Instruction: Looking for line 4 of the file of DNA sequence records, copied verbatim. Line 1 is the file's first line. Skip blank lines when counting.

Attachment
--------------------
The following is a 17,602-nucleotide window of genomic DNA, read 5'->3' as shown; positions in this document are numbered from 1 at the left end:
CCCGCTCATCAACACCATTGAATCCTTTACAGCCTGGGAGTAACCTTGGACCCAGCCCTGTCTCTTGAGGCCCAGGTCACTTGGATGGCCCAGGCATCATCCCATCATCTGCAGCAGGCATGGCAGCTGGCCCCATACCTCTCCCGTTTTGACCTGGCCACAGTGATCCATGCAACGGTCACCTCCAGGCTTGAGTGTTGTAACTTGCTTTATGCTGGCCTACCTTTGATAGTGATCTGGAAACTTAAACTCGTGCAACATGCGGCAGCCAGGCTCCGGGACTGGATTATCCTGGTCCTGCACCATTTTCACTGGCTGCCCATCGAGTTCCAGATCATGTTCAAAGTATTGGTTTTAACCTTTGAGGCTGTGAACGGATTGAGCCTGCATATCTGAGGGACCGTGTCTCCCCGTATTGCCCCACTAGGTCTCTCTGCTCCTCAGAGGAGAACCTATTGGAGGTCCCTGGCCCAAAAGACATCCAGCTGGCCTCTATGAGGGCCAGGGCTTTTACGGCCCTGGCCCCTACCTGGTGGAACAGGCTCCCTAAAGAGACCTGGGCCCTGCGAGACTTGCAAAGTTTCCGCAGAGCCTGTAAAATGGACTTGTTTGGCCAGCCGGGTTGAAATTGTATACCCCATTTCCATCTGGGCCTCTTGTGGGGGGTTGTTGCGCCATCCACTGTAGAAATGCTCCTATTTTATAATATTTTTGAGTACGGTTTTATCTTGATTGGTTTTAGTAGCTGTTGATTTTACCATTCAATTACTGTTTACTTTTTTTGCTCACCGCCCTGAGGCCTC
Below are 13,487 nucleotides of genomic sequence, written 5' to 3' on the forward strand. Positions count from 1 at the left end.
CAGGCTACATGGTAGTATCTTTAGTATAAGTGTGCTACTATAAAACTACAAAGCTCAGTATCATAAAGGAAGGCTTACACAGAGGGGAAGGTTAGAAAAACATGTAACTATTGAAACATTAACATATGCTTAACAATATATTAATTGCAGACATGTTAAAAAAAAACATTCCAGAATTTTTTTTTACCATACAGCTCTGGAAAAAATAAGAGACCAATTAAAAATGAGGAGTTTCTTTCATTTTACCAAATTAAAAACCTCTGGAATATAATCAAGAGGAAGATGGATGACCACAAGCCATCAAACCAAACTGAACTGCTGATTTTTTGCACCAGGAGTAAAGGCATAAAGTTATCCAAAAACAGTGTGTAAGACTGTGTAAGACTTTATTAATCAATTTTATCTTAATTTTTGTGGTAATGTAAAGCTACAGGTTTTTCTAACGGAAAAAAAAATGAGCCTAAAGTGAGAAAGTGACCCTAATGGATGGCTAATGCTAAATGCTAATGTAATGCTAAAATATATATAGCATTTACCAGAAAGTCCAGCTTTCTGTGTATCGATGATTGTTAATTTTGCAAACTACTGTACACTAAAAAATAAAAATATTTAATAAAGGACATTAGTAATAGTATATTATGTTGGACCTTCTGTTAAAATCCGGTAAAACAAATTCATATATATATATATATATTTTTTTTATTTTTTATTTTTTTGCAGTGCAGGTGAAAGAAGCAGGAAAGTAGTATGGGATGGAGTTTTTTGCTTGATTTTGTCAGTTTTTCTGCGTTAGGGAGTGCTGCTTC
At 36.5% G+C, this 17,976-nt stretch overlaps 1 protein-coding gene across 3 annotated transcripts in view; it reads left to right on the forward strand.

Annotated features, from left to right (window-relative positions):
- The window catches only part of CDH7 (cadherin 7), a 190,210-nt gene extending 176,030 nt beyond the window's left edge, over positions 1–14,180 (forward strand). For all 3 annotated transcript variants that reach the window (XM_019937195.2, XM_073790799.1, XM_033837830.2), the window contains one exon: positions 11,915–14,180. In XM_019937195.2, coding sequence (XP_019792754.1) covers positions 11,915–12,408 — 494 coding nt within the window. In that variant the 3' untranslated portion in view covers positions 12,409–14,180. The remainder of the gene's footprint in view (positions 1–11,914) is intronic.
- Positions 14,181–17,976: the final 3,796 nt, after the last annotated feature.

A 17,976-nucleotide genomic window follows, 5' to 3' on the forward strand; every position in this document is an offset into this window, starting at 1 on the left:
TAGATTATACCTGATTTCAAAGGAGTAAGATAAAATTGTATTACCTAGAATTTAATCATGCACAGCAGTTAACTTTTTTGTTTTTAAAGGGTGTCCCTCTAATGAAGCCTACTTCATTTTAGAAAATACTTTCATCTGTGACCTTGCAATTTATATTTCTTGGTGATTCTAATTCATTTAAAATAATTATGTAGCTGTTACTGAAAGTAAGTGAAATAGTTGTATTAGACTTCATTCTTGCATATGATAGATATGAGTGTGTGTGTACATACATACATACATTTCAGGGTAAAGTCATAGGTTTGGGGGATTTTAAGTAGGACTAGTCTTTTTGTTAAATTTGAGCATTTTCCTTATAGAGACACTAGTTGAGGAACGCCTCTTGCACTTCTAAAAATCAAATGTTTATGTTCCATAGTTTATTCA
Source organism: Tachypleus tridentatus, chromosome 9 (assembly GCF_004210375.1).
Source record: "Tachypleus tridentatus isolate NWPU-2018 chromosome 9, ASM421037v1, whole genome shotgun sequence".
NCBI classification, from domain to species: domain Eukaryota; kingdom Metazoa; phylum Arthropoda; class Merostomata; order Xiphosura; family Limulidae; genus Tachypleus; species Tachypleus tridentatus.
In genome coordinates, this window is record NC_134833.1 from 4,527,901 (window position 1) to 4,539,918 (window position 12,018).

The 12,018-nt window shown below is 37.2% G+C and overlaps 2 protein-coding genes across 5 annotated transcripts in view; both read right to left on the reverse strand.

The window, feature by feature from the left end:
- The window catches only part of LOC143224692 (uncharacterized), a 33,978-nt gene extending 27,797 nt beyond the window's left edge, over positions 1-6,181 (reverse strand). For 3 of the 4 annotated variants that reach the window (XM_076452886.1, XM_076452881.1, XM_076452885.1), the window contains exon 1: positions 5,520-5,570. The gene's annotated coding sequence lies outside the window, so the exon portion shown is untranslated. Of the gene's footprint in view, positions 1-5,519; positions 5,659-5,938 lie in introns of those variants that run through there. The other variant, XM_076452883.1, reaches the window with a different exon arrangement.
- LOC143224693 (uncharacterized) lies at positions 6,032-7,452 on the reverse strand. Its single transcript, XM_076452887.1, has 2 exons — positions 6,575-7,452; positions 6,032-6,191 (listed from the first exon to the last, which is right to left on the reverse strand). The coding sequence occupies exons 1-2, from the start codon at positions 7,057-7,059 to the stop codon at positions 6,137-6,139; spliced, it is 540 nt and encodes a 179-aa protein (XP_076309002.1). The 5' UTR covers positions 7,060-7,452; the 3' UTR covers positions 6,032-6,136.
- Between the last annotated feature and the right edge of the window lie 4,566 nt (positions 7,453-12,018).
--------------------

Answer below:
CAGGCTACATGGTAGTATCTTTAGTATAAGTGTGCTACTATAAAACTACAAAGCTCAGTATCATAAAGGAAGGCTTACACAGAGGGGAAGGTTAGAAAAACATGTAACTATTGAAACATTAACATATGCTTAACAATATATTAATTGCAGACATGTTAAAAAAAAACATTCCAGAATTTTTTTTTACCATACAGCTCTGGAAAAAATAAGAGACCAATTAAAAATGAGGAGTTTCTTTCATTTTACCAAATTAAAAACCTCTGGAATATAATCAAGAGGAAGATGGATGACCACAAGCCATCAAACCAAACTGAACTGCTGATTTTTTGCACCAGGAGTAAAGGCATAAAGTTATCCAAAAACAGTGTGTAAGACTGTGTAAGACTTTATTAATCAATTTTATCTTAATTTTTGTGGTAATGTAAAGCTACAGGTTTTTCTAACGGAAAAAAAAATGAGCCTAAAGTGAGAAAGTGACCCTAATGGATGGCTAATGCTAAATGCTAATGTAATGCTAAAATATATATAGCATTTACCAGAAAGTCCAGCTTTCTGTGTATCGATGATTGTTAATTTTGCAAACTACTGTACACTAAAAAATAAAAATATTTAATAAAGGACATTAGTAATAGTATATTATGTTGGACCTTCTGTTAAAATCCGGTAAAACAAATTCATATATATATATATATATTTTTTTTATTTTTTATTTTTTTGCAGTGCAGGTGAAAGAAGCAGGAAAGTAGTATGGGATGGAGTTTTTTGCTTGATTTTGTCAGTTTTTCTGCGTTAGGGAGTGCTGCTTC